For the group, “downtime refers to the period of time during which a system remains unavailable or fails to provide or perform its primary function.” The installation covers a wall with its recircuited works, reminescent of for instance ReFunct Media 2.0. Indeed, this is the interesting bit; it is not so much about the object, but the materiality of its dysfunctionality is articulated as a temporal relation; “the period during which…”. Even downtime unfolds as a duration.
I would argue that there is a twisted permanence, or at least a horizon, a duration, of such a downtime that is as significant as its functionality. “Through the active participation of the viewer, the objects are examined within a new context, in terms of how these are kept active and accessible by its reuse and manipulation”, the group writes. We of course need to investigate the wider sense and rationale of why things should be kept active, and the horizon of that. For me, the interesting bit is as said the temporal dimension, and the new materialist discourse and media technological theory needs to be able to tackle with this too. Whether it is about the temporality of the accident, or the break down, downtime — or then the microtemporality Wolfgang Ernst is after (see also Algorhythmics).
Indeed, the accident and downtime is not only an event that disrupts the running of temporality, but incorporates its own duration that we have to understand too. Downtime is a switch concept for notions of time – functional and dysfunctional, and as such tries to act as an anthropological operator for cultural techniques of temporality.
We are happy to announce the launch of #WSAgmm — or MA in Global Media Management! Thanks to the work by our developers Sean Cubitt and Paul Caplan, we got approval to run this starting from September 2012. At Winchester School of Art, of course.
Pretty exciting idea, to think global media but not only the corporate side — instead, developmental, NGO and open projects as constituting futures of global media – managed slightly differently than what the 20th century taught us.That gives us room to both tackle with critical approaches to media and develop those ideas through constant practical engagement with networks, organization and management.
For the best intro to the new course, here is Paul Caplan, the Pathway Leader for WSAgmm explaining:
On our webpage
Something warmly recommended – organized by my colleague and film scholar Tina Kendall with partners – and that has a nice media archaeological quality to it: revisiting the origins of cinematic cultures, through the late-Victorian and Edwardian cultures of performance. While this resonates with our current enthusiasm with performance, liveness and embodiment, it also is a wonderful time trip to early cinema contexts.
Friday 13 May, 7.00pm
Cambridge, UK – Anglia Ruskin University
Curated and hosted by Professor Vanessa Toulmin (the National Fairground Archive, University of Sheffield), join us for an evening of cine-variety and spectacular entertainments. Featuring early films with live piano accompaniment by Stephen Horne, vintage ephemera from the British Library’s Evanion collection, and performances by internationally renowned artists including Olivier award winning showwoman and artiste Marisa Carnesky, Swordswallower and eccentric comedienne Miss Behave, Hoola Hoop legend Marawa the Amazing, and fire eater Tim Cockerill appearing as The Great Inferno. Don’t miss this extravagant showcase of neo-variety acts and the late-Victorian and Edwardian performance cultures that inspire them!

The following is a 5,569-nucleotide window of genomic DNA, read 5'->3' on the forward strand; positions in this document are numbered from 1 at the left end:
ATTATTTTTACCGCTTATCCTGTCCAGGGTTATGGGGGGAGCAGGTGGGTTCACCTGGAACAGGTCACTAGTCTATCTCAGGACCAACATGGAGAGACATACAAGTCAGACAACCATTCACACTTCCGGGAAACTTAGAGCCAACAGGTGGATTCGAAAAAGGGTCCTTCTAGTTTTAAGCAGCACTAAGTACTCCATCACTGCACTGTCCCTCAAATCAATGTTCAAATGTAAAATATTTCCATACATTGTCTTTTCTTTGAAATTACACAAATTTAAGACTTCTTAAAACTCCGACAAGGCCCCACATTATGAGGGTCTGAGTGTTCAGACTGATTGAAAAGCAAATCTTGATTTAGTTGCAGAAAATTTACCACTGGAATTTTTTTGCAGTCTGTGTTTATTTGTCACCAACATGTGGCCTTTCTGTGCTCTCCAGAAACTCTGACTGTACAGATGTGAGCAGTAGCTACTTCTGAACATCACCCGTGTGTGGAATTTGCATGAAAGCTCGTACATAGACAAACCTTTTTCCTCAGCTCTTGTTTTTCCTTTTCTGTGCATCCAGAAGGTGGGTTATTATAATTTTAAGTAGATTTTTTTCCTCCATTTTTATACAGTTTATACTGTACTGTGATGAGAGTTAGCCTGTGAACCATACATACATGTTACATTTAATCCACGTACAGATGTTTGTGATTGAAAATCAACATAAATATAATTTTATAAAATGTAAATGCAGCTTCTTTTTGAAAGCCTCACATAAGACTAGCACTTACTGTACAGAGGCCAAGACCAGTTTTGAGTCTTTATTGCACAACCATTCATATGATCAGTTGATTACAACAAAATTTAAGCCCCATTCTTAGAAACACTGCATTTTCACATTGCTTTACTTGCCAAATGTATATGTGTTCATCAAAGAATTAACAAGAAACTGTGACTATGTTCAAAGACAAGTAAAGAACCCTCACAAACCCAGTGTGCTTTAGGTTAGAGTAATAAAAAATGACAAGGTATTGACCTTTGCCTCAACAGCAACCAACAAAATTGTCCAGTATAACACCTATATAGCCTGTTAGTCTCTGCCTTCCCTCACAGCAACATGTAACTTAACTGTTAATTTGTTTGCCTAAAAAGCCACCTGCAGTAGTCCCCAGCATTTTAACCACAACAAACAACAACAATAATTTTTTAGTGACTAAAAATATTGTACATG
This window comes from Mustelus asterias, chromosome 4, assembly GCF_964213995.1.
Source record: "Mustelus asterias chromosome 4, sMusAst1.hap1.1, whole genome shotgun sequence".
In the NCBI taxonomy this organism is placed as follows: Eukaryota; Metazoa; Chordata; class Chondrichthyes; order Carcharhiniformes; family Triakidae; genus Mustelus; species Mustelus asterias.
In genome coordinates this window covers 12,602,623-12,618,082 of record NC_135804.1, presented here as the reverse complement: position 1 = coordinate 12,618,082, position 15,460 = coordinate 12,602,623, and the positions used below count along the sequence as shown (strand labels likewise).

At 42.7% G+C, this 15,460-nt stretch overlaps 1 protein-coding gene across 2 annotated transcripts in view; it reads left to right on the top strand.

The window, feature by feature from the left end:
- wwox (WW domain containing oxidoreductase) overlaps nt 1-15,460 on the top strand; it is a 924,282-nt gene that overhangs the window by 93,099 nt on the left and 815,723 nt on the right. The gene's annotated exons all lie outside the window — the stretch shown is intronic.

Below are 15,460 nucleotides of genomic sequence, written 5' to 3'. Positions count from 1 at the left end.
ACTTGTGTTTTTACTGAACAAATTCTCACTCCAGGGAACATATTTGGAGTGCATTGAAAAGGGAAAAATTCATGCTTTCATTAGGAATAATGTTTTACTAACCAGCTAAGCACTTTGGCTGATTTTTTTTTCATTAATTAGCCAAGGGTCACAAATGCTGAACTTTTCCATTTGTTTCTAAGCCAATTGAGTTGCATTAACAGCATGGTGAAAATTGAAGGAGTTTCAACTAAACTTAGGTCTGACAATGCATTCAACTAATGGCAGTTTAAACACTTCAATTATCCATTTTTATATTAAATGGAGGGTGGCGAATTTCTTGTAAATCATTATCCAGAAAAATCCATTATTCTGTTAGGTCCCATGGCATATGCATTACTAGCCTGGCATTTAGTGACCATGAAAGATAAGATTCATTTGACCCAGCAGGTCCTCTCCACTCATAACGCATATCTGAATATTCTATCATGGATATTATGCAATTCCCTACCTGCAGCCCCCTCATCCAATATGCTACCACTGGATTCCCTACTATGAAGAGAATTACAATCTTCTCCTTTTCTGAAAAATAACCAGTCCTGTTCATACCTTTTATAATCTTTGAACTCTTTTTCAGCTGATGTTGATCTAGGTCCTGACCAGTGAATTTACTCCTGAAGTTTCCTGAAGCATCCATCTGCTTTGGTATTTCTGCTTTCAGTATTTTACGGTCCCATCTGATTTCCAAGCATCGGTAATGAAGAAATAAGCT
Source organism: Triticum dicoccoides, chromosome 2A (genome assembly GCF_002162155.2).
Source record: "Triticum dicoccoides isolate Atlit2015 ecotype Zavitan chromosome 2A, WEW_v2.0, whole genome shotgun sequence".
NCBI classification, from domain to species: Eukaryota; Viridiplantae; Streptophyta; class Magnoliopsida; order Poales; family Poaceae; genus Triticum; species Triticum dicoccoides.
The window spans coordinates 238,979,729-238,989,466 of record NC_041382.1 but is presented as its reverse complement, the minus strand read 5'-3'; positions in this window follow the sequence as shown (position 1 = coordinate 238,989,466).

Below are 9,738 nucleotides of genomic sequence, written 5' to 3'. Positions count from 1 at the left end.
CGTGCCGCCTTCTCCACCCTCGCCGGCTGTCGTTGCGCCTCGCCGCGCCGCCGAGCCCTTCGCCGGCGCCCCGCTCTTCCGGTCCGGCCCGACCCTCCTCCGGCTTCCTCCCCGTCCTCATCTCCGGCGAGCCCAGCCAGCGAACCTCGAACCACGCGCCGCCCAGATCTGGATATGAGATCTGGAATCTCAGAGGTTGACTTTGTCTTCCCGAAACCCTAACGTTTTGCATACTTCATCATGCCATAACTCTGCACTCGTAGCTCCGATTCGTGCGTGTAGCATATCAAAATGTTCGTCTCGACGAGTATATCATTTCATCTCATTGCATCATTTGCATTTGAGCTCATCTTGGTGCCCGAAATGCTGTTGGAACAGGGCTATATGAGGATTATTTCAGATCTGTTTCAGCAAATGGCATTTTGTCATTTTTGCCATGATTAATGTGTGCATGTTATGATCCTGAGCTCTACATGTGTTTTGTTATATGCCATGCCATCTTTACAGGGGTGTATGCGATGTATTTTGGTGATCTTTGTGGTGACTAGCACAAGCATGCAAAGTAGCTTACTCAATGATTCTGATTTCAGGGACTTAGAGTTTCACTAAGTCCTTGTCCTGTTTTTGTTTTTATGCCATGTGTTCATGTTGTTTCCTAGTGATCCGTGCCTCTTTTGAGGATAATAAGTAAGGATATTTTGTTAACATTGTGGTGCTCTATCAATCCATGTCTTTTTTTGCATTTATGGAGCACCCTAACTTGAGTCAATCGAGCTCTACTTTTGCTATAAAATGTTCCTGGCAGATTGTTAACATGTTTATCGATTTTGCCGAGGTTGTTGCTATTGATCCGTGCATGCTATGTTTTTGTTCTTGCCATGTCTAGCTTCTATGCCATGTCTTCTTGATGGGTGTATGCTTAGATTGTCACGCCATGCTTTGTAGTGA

Developed in collaboration with Anglia Ruskin University, The British Library, and the National Fairground Archive, University of Sheffield. Films preserved by the Library of Congress Packard Campus for Audio-visual Conservation.
Tickets: £9.00 (£7.00 concessions, £3.00 Anglia Ruskin students)
“Sonic Alchemy” – an interview with Aleks Kolkowski on his media archaeologically tuned sonic art methods
London-based musician and composer Aleksander Kolkowski occupies himself with the sound of the obsolete. This means working both with techniques and technologies of sound recording from past times, as well as investigating the nature of sound cultures through creative clashes between the old and the new. He has a long and extensive career as musician and performer, and has recently in his performances engaged with such technologies as Stroh instruments, wind-up Gramophones, shellac discs and wax-cylinder Phonographs. Aleksander Kolkowski also ran workshops at the Science Museum as part of the Museum’s Oramics-project.
The interview (March 2011) w as conducted to elaborate Kolkowski’s artistic methods and interests, especially in relation to “media archaeology” as a creative form of crossbreeding and producing hybrids from old and new media innovations and artistic experiments. Juss i Parikka was affiliated with the Science Museum early this year as a short term research fellow, working on his new book on media archaeological theory and methods.
Jussi Parikka: Aleks, a big thank you for having the time to this interview. I am fascinated in how your work is very much embedded in old media – an inventive engagement with old recording technologies from wax-cylinders to gramophones and with instruments such as the Stroh violin. Why engage with old media? Can you tell a bit more about your “artistic methodology”?
Aleksander Kolkowski: Thank you for asking. I’m reminded of a quote by David Tudor, the New York avant-garde musician and John Cage’s muse, who in response to being asked about the then late ’80s electronic music scene said ” if you look at the background of the analog technology, there are marvellous things from two centuries ago that are worthy of being investigated.” For creative musicians, old recording technologies and related instruments are rich veins from which to draw from, but this has as much to do with current artistic practices and handling of modern technology as it has to do with an interest in the past.